The Boer War

When the Boer War erupted in 1899, Crean enlisted as a trooper in the Imperial Light Horse Regiment and took part in the relief of Mafeking and the relief of Ladysmith. According to the Irish Times, the Imperial Light Horse Regiment particularly distinguished themselves at the battle of Elandslaagete, where Crean was reported to have been wounded. 

In 1901, Crean became Surgeon Captain and at the battle of Tygerskloof, he won his Victoria Cross for attending to the wounds of two soldiers and an officer.

The citation reads:

"Thomas Joseph Crean surgeon captain, 1st imperial light horse. During the action with De Wet at Tygerskloof on the 18th of December 1901, this officer continued to attend to the wounded in the firing line under heavy fire at only 150 yards of range, after he himself had been wounded, & only desisted after he was hit a second time, and it was first thought mortally wounded. "

Crean was struck in the stomach and the arm during these battles and was sent to England where he eventually made a full recovery. On Mar 12, 1902, Crean was presented with the Victoria Cross by King Edward VII at St. James Palace, in London.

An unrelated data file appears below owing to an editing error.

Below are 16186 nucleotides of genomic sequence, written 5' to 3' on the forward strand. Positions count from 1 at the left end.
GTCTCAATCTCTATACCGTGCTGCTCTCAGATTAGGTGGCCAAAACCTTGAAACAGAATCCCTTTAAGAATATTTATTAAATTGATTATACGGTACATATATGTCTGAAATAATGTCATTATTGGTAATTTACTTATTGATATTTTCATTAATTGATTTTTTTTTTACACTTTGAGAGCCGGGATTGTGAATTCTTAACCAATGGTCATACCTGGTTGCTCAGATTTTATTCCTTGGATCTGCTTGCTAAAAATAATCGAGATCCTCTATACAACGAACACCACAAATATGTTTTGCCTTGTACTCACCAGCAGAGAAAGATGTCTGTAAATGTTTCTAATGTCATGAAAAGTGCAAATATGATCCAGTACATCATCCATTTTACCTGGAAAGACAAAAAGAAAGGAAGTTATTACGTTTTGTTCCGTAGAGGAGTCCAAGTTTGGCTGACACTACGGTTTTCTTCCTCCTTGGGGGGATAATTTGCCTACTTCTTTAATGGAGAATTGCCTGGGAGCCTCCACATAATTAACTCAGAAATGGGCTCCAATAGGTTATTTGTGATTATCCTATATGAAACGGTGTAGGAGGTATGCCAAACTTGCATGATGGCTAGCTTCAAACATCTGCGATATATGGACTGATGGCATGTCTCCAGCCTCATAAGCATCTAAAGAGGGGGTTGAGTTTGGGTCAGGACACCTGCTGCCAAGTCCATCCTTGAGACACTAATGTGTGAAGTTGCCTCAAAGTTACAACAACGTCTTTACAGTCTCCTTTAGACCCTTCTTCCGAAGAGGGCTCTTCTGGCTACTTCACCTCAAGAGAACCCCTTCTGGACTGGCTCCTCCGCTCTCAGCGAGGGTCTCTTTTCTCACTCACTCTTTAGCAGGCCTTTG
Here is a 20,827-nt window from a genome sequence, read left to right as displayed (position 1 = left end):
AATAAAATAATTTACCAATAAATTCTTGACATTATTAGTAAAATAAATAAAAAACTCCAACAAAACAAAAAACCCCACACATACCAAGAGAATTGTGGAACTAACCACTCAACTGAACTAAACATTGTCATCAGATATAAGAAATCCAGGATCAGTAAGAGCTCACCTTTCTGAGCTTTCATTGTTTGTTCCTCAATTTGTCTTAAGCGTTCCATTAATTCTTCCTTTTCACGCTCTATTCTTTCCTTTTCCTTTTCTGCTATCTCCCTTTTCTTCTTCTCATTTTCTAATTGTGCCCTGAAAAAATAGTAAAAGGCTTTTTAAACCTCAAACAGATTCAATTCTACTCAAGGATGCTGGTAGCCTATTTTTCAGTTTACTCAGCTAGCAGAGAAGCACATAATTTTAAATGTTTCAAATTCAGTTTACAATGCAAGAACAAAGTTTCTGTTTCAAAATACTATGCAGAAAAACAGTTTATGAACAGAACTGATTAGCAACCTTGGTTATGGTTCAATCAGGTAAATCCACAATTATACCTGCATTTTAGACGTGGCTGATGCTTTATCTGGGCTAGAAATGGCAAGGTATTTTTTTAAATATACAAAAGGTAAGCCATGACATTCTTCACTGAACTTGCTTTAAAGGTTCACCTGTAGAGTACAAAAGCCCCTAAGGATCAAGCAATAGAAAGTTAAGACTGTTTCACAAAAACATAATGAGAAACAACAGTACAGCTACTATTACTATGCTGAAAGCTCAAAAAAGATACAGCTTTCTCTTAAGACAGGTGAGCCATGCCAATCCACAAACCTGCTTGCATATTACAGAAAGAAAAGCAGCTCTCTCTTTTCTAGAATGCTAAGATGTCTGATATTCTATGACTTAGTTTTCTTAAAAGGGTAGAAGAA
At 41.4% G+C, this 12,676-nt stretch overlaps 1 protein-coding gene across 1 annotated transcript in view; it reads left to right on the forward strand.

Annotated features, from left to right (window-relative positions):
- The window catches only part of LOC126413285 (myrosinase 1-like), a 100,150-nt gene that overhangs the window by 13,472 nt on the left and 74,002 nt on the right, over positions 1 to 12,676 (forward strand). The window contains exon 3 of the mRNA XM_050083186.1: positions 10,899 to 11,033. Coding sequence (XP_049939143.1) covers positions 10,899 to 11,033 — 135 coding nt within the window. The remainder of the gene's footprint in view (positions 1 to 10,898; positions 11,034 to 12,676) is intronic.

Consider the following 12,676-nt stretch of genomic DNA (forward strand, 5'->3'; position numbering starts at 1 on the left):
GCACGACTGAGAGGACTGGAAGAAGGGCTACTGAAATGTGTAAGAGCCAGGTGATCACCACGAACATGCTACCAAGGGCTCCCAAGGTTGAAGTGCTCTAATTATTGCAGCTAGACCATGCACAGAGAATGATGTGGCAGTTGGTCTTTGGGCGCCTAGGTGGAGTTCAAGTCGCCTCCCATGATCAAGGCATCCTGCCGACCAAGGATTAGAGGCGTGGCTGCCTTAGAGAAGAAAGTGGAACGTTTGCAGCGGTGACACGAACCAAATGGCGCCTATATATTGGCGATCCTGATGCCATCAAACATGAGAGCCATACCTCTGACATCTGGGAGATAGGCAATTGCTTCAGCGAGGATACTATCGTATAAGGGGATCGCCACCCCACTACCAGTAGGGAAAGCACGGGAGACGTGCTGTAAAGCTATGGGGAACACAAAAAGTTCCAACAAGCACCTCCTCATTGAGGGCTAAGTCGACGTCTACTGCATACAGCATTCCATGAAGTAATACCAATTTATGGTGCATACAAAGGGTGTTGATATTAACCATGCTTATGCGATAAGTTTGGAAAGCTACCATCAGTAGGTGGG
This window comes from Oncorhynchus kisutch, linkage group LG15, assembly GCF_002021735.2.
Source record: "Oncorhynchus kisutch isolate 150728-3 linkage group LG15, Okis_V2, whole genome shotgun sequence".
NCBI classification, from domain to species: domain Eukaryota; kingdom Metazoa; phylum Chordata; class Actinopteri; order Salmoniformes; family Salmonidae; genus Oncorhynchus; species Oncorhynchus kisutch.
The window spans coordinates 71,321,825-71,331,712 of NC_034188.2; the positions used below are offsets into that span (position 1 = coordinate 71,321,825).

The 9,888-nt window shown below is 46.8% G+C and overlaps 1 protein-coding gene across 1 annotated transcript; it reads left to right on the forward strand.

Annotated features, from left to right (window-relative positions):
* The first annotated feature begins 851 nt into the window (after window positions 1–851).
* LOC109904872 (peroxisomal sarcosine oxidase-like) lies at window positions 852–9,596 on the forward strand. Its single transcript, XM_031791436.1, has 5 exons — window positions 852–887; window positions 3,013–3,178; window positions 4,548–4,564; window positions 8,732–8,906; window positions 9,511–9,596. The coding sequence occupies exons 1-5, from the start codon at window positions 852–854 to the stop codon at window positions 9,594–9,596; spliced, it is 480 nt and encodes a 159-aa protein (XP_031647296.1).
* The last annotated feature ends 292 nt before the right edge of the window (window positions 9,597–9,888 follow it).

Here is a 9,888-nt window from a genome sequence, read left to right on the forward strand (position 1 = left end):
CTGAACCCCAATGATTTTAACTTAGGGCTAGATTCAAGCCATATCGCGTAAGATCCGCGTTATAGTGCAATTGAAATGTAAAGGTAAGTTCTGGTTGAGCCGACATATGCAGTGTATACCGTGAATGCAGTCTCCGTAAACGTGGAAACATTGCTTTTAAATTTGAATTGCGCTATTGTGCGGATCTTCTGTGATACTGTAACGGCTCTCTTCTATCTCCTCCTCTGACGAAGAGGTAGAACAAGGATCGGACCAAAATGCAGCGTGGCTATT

In May of the same year, Crean was made Honorary Fellow of the Royal College of Surgeons back in Ireland. In Sept 1902, Crean was appointed Captain of the Royal Army medical corps, based in Aldershot. 

After battle

In 1905, Crean married Victoria, daughter of Senor Don Thomas Heredia of Málaga, Spain. Victoria had been close friends of Crean's sister (Alice) at school in Roehampton.

They had three children, two boys, and a girl with one of his sons (Victor) dying young. His other son "Patrick" (1911-2003) grew up to become a famous actor in Britain, specializing in combat scenes particularly swordplay. Patrick worked with some of the biggest names of the day including Paul Schofield, Lawrence Oliver, Alex Guinness, and Errol Flynn, often playing Flynn's stunt double. 

On Dec 8, 1906, Crean transferred to the army reserve and opened a private practice in Harley Street, London. He was appointed medical officer at Ascot and saved the life of a jockey that had been thrown from his horse by running out onto the race track and removing parts of the jockey's skull with a hammer and chisel in a procedure called trepanning.

World War One

In 1914, World War One broke out and Crean was called back to the Royal Medical Corps, serving with First Cavalry Brigade. Crean was wounded several more times

In June 1915, Crean was made Companion of the distinguished service order and was promoted to Major in 1916 where he commanded the 44th Field Ambulance Expeditionary Force on the Western Front. 

Crean eventually returned to his private practice in Harley Street but unfortunately, his wartime experiences had such detrimental effects on his health that he struggled to run his practice. In June 1922, he was declared bankrupt. On Mar 25 Dr. Thomas Joseph Crean died of diabetes, aged 49. Crean is buried near his father in St. Mary's Catholic Cemetery .in Kensal Green. in London.

Dr. Thomas Crean's Victoria Cross medal is still on display at the Army Medical Services Museum and he was commemorated with a stamp in South Africa in  2001.